Panamanian lawyer Juan Carlos Noriega has brought a defamation suit in the District of Columbia against the Huffington Post for falsely attributing to him an "offensive" article he claims he had nothing to do with. The article, entitled "The Primacy of the Rule of Law," (which has since been removed from the site) concerned a "fake vaccination program" that the Central Intelligence Agency ran in order to gather information on Osama Bin Laden. The CIA relied on Dr. Shakeel Afridi to run the vaccination program, and when he was arrested, the United States government called for his release.
The article claimed that the United States' outrage over Dr. Afridi's arrest was inconsistent with every nation's basic commitment to the rule of law, and that the United States' demand that Afridi be released showed a disregard for Pakistan's democracy and jurisprudence. The article suggested that Afridi had violated the Hippocratic Oath and that, because of the fake campaign, Pakistani parents had become skeptical of vaccinations and were refusing to immunize their children. The article asserted that thousands of innocent Pakistani children may be crippled for life with polio or die from hepatitis because of the vaccination scheme. A link to the article revealed a short biography and picture of Noriega and listed him as one of "HuffPost's signature line up of contributors."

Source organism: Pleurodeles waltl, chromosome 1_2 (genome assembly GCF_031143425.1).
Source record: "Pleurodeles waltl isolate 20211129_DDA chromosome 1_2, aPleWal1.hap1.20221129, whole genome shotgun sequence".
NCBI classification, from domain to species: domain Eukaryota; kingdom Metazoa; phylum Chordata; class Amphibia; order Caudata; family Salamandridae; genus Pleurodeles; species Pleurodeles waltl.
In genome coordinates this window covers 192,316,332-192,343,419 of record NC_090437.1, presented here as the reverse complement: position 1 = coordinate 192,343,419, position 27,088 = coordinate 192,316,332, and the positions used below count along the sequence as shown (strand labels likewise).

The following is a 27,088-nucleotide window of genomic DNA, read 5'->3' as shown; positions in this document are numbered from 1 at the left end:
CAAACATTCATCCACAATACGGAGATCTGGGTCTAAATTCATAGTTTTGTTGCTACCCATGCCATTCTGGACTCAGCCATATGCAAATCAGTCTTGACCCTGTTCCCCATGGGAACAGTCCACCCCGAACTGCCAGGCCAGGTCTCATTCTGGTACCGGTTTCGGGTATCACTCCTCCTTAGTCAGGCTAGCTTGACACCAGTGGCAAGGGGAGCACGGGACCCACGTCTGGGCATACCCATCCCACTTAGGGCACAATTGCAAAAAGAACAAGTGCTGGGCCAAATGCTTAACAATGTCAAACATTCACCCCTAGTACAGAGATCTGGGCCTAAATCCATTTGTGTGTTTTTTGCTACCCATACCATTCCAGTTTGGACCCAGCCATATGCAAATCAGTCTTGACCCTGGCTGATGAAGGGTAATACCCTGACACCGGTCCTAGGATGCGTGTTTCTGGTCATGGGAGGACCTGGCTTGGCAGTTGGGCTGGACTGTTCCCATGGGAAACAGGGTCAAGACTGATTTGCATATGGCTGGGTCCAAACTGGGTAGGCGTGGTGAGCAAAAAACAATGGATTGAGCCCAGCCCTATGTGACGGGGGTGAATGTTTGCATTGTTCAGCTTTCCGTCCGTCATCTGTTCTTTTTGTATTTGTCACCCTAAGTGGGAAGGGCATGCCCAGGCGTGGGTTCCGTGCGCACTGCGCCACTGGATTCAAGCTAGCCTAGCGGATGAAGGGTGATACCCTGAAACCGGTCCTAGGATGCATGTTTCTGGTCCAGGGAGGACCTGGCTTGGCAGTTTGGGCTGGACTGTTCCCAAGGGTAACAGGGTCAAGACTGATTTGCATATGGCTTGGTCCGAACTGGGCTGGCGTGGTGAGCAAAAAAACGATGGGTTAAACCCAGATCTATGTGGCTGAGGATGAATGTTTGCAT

Noriega claims he has never written anything for the Huffington Post. He says he's never even submitted a comment on the site or created an account. According to the complaint, The Huffington Post did not contact Noriega before publishing the article, and when Noriega's counsel informed the Huffington Post that he had been a victim of identity theft and asked it to remove the article, the Huffington Post did not respond. Noriega asserts that the Huffington Post maliciously and negligently published the article and attributed to him "highly offensive and defamatory beliefs" concerning terrorism, Pakistan, bin Laden, the U.S. government and the CIA that he does not hold.
Noriega contends that the article has damaged his personal and business reputation, has caused him serious emotional distress, embarrassment and personal humiliation and has jeopardized his immigration status. The complaint asks for $3 million in damages, a retraction, and an investigation into the identity theft. The court is going to have to decide whether falsely attributing certain controversial beliefs to a person can be considered defamatory as a matter of law.